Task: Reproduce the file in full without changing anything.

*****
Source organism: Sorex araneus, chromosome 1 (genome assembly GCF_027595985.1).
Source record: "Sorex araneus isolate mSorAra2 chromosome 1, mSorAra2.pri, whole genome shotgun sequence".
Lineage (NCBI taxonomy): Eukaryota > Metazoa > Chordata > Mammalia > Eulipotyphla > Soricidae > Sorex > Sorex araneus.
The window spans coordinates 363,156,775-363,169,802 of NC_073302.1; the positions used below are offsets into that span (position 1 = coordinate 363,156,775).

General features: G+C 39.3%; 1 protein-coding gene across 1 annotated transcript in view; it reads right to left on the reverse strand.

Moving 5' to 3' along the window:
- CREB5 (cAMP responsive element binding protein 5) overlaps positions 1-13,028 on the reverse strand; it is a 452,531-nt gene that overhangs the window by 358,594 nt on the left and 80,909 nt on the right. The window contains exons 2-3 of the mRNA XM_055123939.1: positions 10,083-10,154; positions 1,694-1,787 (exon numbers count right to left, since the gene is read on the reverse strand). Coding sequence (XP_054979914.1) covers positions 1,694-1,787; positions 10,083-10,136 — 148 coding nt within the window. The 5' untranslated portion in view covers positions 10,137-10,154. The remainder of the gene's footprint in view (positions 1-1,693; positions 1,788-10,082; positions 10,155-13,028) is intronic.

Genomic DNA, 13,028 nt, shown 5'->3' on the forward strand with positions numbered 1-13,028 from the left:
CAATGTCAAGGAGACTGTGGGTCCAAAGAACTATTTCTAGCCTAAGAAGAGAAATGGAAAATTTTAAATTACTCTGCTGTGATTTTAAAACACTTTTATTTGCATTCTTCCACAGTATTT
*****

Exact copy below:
Source organism: Sorex araneus, chromosome 1 (genome assembly GCF_027595985.1).
Source record: "Sorex araneus isolate mSorAra2 chromosome 1, mSorAra2.pri, whole genome shotgun sequence".
Lineage (NCBI taxonomy): Eukaryota > Metazoa > Chordata > Mammalia > Eulipotyphla > Soricidae > Sorex > Sorex araneus.
The window spans coordinates 363,156,775-363,169,802 of NC_073302.1; the positions used below are offsets into that span (position 1 = coordinate 363,156,775).

General features: G+C 39.3%; 1 protein-coding gene across 1 annotated transcript in view; it reads right to left on the reverse strand.

Moving 5' to 3' along the window:
- CREB5 (cAMP responsive element binding protein 5) overlaps positions 1-13,028 on the reverse strand; it is a 452,531-nt gene that overhangs the window by 358,594 nt on the left and 80,909 nt on the right. The window contains exons 2-3 of the mRNA XM_055123939.1: positions 10,083-10,154; positions 1,694-1,787 (exon numbers count right to left, since the gene is read on the reverse strand). Coding sequence (XP_054979914.1) covers positions 1,694-1,787; positions 10,083-10,136 — 148 coding nt within the window. The 5' untranslated portion in view covers positions 10,137-10,154. The remainder of the gene's footprint in view (positions 1-1,693; positions 1,788-10,082; positions 10,155-13,028) is intronic.

Genomic DNA, 13,028 nt, shown 5'->3' on the forward strand with positions numbered 1-13,028 from the left:
CAATGTCAAGGAGACTGTGGGTCCAAAGAACTATTTCTAGCCTAAGAAGAGAAATGGAAAATTTTAAATTACTCTGCTGTGATTTTAAAACACTTTTATTTGCATTCTTCCACAGTATTT